Avaaz reports that in the past 19 months at least 28,000 – 80,000 Syrians – if not more – have vanished into thin air, ‘disappeared’ by the Syrian government forces and militia as a deliberate strategy to terrorise the population at large. No one is safe – from women and men out food shopping to entire families, including 3 year old children…  You can listen to a harrowing report on the situation here.

Imagine your concern when one child goes missing in your neighbourhood or city. Then multiply that concern and keep on multiplying until you live in a society where everyone knows someone – directly or indirectly – who has disappeared…

In the midst of this colossal human tragedy, there are those despicables who are busy defending the Syrian regime (and the Islamic regime of Iran) and trivialising the deaths and disappearances.

To them I say this: stop for a moment. Don’t concern yourself with the Syrian government/Islamic regime of Iran party line or that of the USA or Britain. Don’t even concern yourself with the Free Syrian Army. Instead think of the mothers, fathers, lovers, children vanished into thin air and the innumerable waiting anxiously for news of them – often without any hope of their return.

The people of Syria have to be supported and the death dealers stopped now. Sign Avaaz’s petition to stop the death dealers now.

In the ‘words’ of Syrian cartoonist Ali Farzat whose hands were broken earlier this year by Al-Asaad’s thugs:




  1. I’m not thinking of “being the government”. I’m thinking of “what can we do about this situation that will actually do some good?”
    This petition is not a bad thing. I do support it. But even if it is 100% successful, it will still have virtually no effect in the short term. It COULD lessen the likelihood of the current Syrian government winning the war – but that’s at best a median-term effect. It will not prevent a single disappearance or reduce the likelihood of disappearances occuring, which is what you are decrying.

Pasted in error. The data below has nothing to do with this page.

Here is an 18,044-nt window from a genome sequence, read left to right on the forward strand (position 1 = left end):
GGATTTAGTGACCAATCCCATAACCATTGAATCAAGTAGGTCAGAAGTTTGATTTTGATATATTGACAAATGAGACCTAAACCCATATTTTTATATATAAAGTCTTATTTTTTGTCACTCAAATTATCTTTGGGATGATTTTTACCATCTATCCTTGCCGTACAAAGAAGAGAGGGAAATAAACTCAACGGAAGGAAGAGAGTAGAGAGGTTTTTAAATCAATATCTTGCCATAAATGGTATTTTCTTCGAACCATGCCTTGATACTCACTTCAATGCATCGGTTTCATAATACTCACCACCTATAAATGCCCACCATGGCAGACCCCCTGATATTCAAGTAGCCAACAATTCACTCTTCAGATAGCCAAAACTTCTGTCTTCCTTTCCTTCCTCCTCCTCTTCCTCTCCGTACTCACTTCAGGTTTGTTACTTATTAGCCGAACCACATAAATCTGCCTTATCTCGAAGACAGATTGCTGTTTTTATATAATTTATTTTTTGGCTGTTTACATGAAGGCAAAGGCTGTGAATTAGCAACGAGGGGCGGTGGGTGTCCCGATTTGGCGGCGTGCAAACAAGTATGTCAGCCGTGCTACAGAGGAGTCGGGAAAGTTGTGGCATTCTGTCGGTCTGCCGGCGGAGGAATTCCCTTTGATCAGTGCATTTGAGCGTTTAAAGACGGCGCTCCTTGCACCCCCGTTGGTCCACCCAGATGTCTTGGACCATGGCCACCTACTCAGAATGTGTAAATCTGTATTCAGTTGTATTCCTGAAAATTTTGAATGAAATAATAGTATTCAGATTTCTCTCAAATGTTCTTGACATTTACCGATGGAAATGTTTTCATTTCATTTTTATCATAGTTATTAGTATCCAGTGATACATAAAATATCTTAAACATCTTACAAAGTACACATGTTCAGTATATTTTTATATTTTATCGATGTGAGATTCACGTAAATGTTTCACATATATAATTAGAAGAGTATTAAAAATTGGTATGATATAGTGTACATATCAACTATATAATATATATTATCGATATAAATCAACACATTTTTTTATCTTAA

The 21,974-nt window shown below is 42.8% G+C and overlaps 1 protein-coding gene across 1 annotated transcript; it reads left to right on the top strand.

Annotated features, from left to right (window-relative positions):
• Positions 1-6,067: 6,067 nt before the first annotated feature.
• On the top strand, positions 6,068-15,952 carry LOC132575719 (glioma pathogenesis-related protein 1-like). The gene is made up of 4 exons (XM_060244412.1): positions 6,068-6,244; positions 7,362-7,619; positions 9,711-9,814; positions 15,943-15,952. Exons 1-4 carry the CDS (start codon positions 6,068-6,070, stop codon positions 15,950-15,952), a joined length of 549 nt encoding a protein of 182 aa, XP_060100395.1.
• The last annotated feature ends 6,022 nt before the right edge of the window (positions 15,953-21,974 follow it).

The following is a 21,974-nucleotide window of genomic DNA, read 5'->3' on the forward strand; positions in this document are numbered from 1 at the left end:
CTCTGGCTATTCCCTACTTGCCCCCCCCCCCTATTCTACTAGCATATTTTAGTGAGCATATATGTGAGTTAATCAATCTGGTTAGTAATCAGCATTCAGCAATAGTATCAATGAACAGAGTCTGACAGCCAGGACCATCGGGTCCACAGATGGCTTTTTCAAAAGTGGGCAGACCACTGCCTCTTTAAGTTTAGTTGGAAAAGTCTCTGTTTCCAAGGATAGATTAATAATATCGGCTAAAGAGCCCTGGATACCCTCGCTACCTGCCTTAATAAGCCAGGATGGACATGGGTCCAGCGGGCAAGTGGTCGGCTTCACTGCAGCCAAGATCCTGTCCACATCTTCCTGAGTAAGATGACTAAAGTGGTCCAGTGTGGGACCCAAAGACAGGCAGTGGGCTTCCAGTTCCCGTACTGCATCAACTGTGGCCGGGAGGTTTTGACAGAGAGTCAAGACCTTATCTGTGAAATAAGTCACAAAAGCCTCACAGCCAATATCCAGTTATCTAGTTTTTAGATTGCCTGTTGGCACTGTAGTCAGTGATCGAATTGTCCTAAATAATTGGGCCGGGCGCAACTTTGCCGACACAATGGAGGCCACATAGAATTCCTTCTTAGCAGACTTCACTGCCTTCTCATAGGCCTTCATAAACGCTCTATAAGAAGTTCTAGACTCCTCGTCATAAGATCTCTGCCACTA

Governments ARE made of people, and targetting those people to try and change their minds is a worthwhile endeavour. It is also, often, tilting at windmills. To stop a government from doing something you find morally or otherwise reprehensible, you must use leverage. And to do that, you need to decide how much leverage you are going to need, and how much you’re willing to pay to get it. And where to draw the line, as to what you’re NOT willing to pay.

  2. I support stopping this. The question, however, is HOW. Asking the Syrian government is unlikely to produce a solution. Sanctions would take years…which only leaves military force.
    I for one am not willing to spend American lives on this, given the results of “regime-change” so far.

    1. You miss the point of my entry. You are still thinking as if you are the US government. Can you think as a person instead please. Not bombs, not economic sanctions and regime change from above, but people power and resistance. See my next blog post on Malala’s lessons for what I mean.

  3. FOR THE PRESENT I should like merely to understand how it happens that so many men, so many villages, so many cities, so many nations, sometimes suffer under a single tyrant who has no other power than the power they give him; who is able to harm them only to the extent to which they have the willingness to bear with him; who could do them absolutely no injury unless they preferred to put up with him rather than contradict him. Surely a striking situation! Yet it is so common that one must grieve the more and wonder the less at the spectacle of a million men serving in wretchedness, their necks under the yoke, not constrained by a greater multitude than they, but simply, it would seem, delighted and charmed by the name of one man alone whose power they need not fear, for he is evidently the one person whose qualities they cannot admire because of his inhumanity and brutality toward them.

    – Etienne De La Boetie

    I also wonder how it is that humans can turn weapons on their neighbors, or come in the night to “disappear” them — in the service of what? Self-abjection?

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